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Oases: Finding hidden biodiversity gems in the southern Sonoran Desert

December 31, 2020

In the arid southern Sonoran Desert, the rugged canyons of the Sierra El Aguaje contain numerous freshwater oases. These habitats are supported by small springs which are usually located along geologic faults in volcanic and granitic bedrock. Genetic evidence from freshwater-obligate species (e.g., fish and frogs) suggests these or similar spring-fed habitats have persisted for thousands to millions of years. Though biologists are just beginning to study these habitats, at least 210 species of aquatic invertebrates have been documented, along with several species of fishes, amphibians, and semi-aquatic reptiles. Additionally, euryhaline fishes occasionally colonize freshwater habitats when hurricane-induced floods connect oases with the sea. At least six new, potentially endemic, species of aquatic invertebrates have been found in recent years, but much work remains to be done to fully document the biota of these oases. Groundwater pumping, introductions of nonnative species, and unmanaged human recreation all threaten the biodiversity of these desert oases. We hope this chapter will draw attention to these beautiful habitats and promote conservation of their unique biota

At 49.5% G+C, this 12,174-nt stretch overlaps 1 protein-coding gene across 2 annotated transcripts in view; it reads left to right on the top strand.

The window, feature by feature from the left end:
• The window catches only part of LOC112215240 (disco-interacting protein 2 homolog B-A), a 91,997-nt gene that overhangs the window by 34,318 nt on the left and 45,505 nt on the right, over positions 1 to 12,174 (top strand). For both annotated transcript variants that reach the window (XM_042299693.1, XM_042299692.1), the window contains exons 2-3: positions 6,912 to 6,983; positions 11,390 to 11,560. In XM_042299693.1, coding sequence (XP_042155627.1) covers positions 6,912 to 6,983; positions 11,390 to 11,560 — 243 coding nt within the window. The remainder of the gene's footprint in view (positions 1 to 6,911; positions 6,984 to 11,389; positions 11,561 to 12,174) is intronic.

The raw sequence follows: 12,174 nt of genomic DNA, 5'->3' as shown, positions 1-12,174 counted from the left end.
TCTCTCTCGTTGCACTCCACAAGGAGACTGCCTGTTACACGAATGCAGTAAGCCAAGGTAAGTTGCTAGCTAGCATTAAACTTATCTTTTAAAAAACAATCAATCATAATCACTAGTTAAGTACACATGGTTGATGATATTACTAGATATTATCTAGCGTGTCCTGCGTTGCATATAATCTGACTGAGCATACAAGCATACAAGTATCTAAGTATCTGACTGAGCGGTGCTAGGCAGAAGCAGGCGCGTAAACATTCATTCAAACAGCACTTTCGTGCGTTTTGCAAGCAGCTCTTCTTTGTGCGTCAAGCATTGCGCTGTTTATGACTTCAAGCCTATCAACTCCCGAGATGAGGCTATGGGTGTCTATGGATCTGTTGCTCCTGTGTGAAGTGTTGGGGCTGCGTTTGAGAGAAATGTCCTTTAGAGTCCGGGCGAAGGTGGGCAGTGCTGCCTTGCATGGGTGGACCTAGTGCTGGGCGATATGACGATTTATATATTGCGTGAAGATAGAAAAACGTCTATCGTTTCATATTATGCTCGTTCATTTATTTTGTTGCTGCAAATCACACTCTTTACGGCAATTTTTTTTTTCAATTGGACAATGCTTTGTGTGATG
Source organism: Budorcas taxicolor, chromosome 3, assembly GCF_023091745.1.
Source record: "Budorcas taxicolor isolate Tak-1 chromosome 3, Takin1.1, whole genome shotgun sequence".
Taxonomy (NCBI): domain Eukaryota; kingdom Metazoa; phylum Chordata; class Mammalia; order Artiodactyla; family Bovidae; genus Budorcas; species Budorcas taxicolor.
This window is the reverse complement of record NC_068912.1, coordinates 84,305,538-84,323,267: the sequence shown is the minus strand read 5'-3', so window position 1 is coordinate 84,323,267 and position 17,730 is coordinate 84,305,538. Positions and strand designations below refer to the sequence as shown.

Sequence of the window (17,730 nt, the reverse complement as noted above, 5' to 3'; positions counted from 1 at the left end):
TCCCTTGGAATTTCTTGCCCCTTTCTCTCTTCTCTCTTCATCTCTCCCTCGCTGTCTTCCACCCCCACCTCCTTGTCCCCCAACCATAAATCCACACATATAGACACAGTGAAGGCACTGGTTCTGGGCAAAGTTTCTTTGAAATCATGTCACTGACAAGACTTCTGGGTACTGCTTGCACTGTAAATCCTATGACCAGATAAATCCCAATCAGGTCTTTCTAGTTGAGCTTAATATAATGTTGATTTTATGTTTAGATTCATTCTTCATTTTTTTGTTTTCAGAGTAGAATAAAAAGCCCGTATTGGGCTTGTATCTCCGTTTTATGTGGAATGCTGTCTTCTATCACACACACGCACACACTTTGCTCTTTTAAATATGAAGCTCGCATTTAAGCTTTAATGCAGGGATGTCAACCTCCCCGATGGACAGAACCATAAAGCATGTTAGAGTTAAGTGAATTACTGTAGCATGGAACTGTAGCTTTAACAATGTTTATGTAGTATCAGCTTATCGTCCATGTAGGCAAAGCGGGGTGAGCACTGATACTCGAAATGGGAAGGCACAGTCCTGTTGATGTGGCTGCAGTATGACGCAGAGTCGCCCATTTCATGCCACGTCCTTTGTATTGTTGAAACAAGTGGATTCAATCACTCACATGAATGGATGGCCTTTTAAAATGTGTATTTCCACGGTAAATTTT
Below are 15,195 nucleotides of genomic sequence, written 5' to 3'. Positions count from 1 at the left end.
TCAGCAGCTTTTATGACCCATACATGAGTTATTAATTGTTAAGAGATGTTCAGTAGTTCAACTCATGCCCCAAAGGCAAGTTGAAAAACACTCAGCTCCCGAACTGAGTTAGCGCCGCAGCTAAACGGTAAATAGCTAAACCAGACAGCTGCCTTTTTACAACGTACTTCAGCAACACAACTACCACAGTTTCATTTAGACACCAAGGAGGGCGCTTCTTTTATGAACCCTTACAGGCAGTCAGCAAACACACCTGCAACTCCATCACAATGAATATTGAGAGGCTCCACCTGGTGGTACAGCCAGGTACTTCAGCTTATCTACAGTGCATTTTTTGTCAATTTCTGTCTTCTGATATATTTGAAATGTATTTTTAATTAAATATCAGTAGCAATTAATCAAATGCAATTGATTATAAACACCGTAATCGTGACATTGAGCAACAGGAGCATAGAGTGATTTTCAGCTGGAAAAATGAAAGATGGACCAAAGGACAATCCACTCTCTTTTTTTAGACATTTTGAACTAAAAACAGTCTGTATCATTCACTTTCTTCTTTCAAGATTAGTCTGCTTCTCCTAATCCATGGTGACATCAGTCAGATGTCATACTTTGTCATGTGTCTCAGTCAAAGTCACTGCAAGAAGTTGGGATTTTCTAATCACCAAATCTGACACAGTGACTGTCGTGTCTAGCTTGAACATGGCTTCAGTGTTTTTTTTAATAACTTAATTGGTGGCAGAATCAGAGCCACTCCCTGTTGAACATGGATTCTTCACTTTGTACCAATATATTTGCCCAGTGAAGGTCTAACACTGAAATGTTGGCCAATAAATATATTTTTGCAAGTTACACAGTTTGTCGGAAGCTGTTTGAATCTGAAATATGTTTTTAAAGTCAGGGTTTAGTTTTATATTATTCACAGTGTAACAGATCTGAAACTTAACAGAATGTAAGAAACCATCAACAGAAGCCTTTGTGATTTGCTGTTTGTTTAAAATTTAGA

Publication Year 2021
Title Oases: Finding hidden biodiversity gems in the southern Sonoran Desert
DOI 10.7208/chicago/9780226694504.001.0001
Authors Michael T. Bogan, Carlos Ballesteros-Córdova, S. Bennett, Michael H. Darin, Lloyd T. Findley, Alejandro Varela-Romero
Publication Type Book Chapter
Publication Subtype Book Chapter
Index ID 70217914
Record Source USGS Publications Warehouse
USGS Organization Geology, Minerals, Energy, and Geophysics Science Center